5. …people are less aggressive while driving them.

      As someone who has spent time behind the wheel of an 18-wheeler let me just say…bullshit.

    6. I think you misunderstand “smaller cars”. He’s not saying SUVs vs. sedans. He’s talking about large sedans vs. small sedans, or large SUVs vs. small SUVs. It’s true that a sedan is safer than an SUV, but it’s also true that a large sedan is safer than a small sedan.

    7. I used to take that line. Then my wife gets t-boned by someone running a stop light – other car going maybe 45. She’s in the 3/4t Suburban. Gets out, looks at the ‘burban’s smashed wheel cover and the other person’s totaled Toyota (or whatever). Say’s “have a nice day” and drives off. Hate to think would have happened if she’d been in Corolla.

    8. Smaller cars are not necessarily less safe than larger ones because they are less likely to be in accidents in the first place. They are more maneuverable, stop faster, and people are less aggressive while driving them.

      Oh, bullshit. Small cars are often economy cars, which at best have the same safety features and handling of bigger cars, and oftentimes less.

      More mass is safer. I was in an accident back when I owned the Merc version of a crown vic, a big old sled of a car. Some teenager rear-ended my car in a smallish vehicle, and then the car behind hers rear ended her car. Her car was literally broken in the middle with the center of the car shoved up in the air. My car had a slightly scratched bumper.

    9. Smaller cars are not necessarily less safe than larger ones because they are less likely to be in accidents in the first place.

      BS. You are entitled to your own opinion, you are not entitled to your own facts.

      They are more maneuverable, stop faster?

      Not on wet or snow covered roads. It is not uncommon for me to come up behind (in my midsized Camry) a compact or sub compact in a snow storm fishtailing all over the road.

      and people are less aggressive while driving them.

      With over a million miles under my belt I am going to call this BS. The most aggressive drivers are young males. Due to their social economic status they tend to drive the cheaper compact cars.

  8. Higher mpg does not mean lighter (and less safe) vehicles, and here’s the proof:…..ssiah.html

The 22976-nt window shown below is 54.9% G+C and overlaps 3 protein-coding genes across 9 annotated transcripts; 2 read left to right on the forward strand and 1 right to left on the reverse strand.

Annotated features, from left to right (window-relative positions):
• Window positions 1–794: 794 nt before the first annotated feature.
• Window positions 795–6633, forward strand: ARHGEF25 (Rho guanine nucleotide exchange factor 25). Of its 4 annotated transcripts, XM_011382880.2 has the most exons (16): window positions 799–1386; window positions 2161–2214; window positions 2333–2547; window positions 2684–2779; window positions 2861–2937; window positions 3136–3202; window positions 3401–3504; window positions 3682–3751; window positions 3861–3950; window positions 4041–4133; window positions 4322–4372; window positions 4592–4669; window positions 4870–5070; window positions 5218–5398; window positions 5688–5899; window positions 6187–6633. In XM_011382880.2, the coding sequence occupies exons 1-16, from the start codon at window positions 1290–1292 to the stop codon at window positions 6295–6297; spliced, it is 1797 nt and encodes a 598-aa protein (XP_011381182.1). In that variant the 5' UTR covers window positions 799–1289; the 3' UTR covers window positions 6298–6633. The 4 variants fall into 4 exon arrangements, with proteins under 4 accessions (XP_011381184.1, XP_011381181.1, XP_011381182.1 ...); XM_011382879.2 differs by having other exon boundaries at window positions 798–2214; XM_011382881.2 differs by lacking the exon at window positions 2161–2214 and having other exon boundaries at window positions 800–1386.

1. Oh, man, I so wanna see what kind of life he gets out of running a military grade turbine on biodiesel. I can see so many maintenance issues with that it boggles the mind.

      1. I can see so many maintenance issues


        1. fap fap fap fap fap fap fap

      2. the army’s already testing biofuels

        1. Oh well. If the Army is doing it then it will definitely be done intelligently (old joke, military intelligence) and efficiently. Those guys are really frugal.

          1. the military consumes the most POL so every lil improvment helps.

      3. It does mean less safe vehicles…

        A gas turbine spinning at anywhere from 40 to 120K can become an extremely deadly risk in an accident. Detroit has been down this road, originally in the 50’s. Volvo was re-looking at this about 10 years ago. The liabilities of a turbine breaking up and killing people a half mile away kind of damps the enthusiasm for this as a mass produced vehicle.

        Another problem; turbines are very efficient in a specific range, and horribly inefficient outside that range. Using them for pure generation service does address that problem, somewhat though.

    2. Unless he is able to accomplish nuclear fusion inside his magic box, this article is horseshit. Turbines are more efficient, yea. Like 15% more efficient. Not 200% more efficient. The only way a hummer is getting 60 mpg is if it’s driving 20 mph and using a 150cc dirtbike engine. Even then it’s suspect.

      1. Duh – this is why we’ve been running turbines in cars since Chrysler displayed that Turbine concept car back in the 60’s! They’re SO much better than internal combustion!

        Oh, wait…

        1. Their main problem in the 60’s was at idle they use a fuckton of fuel (like 50% of full load) and they spin up slow (crap acceleration). While it is true that a turbine is probably good for a hybrid (lighter, somewhat more efficient, fewer parts, more diverse fuels) it’s not near the claims this guy is making.

          1. Turbines are great in helicopters and aircraft carriers and 747’s and stuff like that.

            Cars/trucks/bikes? Not so much…

            1. Batmobiles. I think they worked, although his jet was waay mistuned.

  9. $7000 per car. At $4.00 per gallon that would buy you 1750 gallons of gas. So your break even point is around 97,000 miles. But that’s only if gas stays around $4.00 per gallon. At $2.00 per gallon your break even point is around 194,000 miles. This also assumes that maintenance costs are similar between the two vehicles.

    Money in the bank!

  10. Um, wasn’t this the topic of last week’s show?

    1. His articles are *always* the topic of last week’s show.

  11. There are already plenty of cars that meet that standard – the VW Polo diesel for example. They aren’t allowed into the U.S. because the EPA is as fucked up as the rest of the federal government.

    1. …the EPA is as fucked up as the rest of the federal government.

      [Points finger like a zealot] RACIST!

  12. Why not just make the mandate 3,000 MPG? Or even higher? I mean, if all it takes to defy the laws of physics is to pass a mandate, might as well legislate that cars be engineered to run on unicorn farts.

    1. The parallels to minimum wage laws are striking.

    2. They should ban quantum mechanics and observer-based uncertainty. It’s easier to regulate a deterministic universe.

    3. Of course, the new standard isn’t even close to “defy[ing] the laws of physics,” but nice try.

      1. Of course, you missed the point, but nice try.